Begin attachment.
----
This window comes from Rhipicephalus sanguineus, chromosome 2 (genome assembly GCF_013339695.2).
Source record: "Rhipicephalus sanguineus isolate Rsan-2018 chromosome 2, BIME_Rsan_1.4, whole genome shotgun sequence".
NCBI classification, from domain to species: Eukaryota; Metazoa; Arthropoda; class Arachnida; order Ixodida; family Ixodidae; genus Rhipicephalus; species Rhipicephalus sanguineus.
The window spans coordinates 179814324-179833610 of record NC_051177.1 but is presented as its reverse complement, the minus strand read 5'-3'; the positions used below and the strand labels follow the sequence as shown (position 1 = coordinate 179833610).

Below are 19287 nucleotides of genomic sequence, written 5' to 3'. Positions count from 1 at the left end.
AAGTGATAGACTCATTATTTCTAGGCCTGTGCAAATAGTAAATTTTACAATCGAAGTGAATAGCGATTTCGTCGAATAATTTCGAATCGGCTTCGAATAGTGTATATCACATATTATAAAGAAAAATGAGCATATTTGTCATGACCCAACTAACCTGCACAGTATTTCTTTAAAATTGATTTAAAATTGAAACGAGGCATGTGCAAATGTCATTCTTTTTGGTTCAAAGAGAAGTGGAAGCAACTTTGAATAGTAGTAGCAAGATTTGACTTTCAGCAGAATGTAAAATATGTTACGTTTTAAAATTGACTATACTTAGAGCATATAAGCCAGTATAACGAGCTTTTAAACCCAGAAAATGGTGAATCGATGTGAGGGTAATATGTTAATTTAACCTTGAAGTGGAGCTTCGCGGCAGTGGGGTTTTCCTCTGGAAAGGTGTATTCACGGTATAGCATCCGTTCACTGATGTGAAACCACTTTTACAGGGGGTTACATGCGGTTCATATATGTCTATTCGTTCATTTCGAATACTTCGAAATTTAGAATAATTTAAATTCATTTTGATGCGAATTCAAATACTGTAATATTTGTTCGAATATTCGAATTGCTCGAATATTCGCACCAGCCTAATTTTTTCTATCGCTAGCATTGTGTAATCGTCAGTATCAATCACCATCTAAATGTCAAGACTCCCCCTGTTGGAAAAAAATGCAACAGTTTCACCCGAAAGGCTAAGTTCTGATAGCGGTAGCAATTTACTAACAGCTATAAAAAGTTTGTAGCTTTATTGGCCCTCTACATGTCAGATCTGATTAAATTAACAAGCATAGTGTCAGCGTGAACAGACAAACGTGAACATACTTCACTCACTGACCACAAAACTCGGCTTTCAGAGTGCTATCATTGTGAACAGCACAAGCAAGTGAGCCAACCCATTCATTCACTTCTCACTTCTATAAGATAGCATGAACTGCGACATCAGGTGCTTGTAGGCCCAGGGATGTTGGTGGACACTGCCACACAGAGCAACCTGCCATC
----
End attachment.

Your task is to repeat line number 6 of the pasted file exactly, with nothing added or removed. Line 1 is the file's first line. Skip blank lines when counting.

AAGTGATAGACTCATTATTTCTAGGCCTGTGCAAATAGTAAATTTTACAATCGAAGTGAATAGCGATTTCGTCGAATAATTTCGAATCGGCTTCGAATAGTGTATATCACATATTATAAAGAAAAATGAGCATATTTGTCATGACCCAACTAACCTGCACAGTATTTCTTTAAAATTGATTTAAAATTGAAACGAGGCATGTGCAAATGTCATTCTTTTTGGTTCAAAGAGAAGTGGAAGCAACTTTGAATAGTAGTAGCAAGATTTGACTTTCAGCAGAATGTAAAATATGTTACGTTTTAAAATTGACTATACTTAGAGCATATAAGCCAGTATAACGAGCTTTTAAACCCAGAAAATGGTGAATCGATGTGAGGGTAATATGTTAATTTAACCTTGAAGTGGAGCTTCGCGGCAGTGGGGTTTTCCTCTGGAAAGGTGTATTCACGGTATAGCATCCGTTCACTGATGTGAAACCACTTTTACAGGGGGTTACATGCGGTTCATATATGTCTATTCGTTCATTTCGAATACTTCGAAATTTAGAATAATTTAAATTCATTTTGATGCGAATTCAAATACTGTAATATTTGTTCGAATATTCGAATTGCTCGAATATTCGCACCAGCCTAATTTTTTCTATCGCTAGCATTGTGTAATCGTCAGTATCAATCACCATCTAAATGTCAAGACTCCCCCTGTTGGAAAAAAATGCAACAGTTTCACCCGAAAGGCTAAGTTCTGATAGCGGTAGCAATTTACTAACAGCTATAAAAAGTTTGTAGCTTTATTGGCCCTCTACATGTCAGATCTGATTAAATTAACAAGCATAGTGTCAGCGTGAACAGACAAACGTGAACATACTTCACTCACTGACCACAAAACTCGGCTTTCAGAGTGCTATCATTGTGAACAGCACAAGCAAGTGAGCCAACCCATTCATTCACTTCTCACTTCTATAAGATAGCATGAACTGCGACATCAGGTGCTTGTAGGCCCAGGGATGTTGGTGGACACTGCCACACAGAGCAACCTGCCATC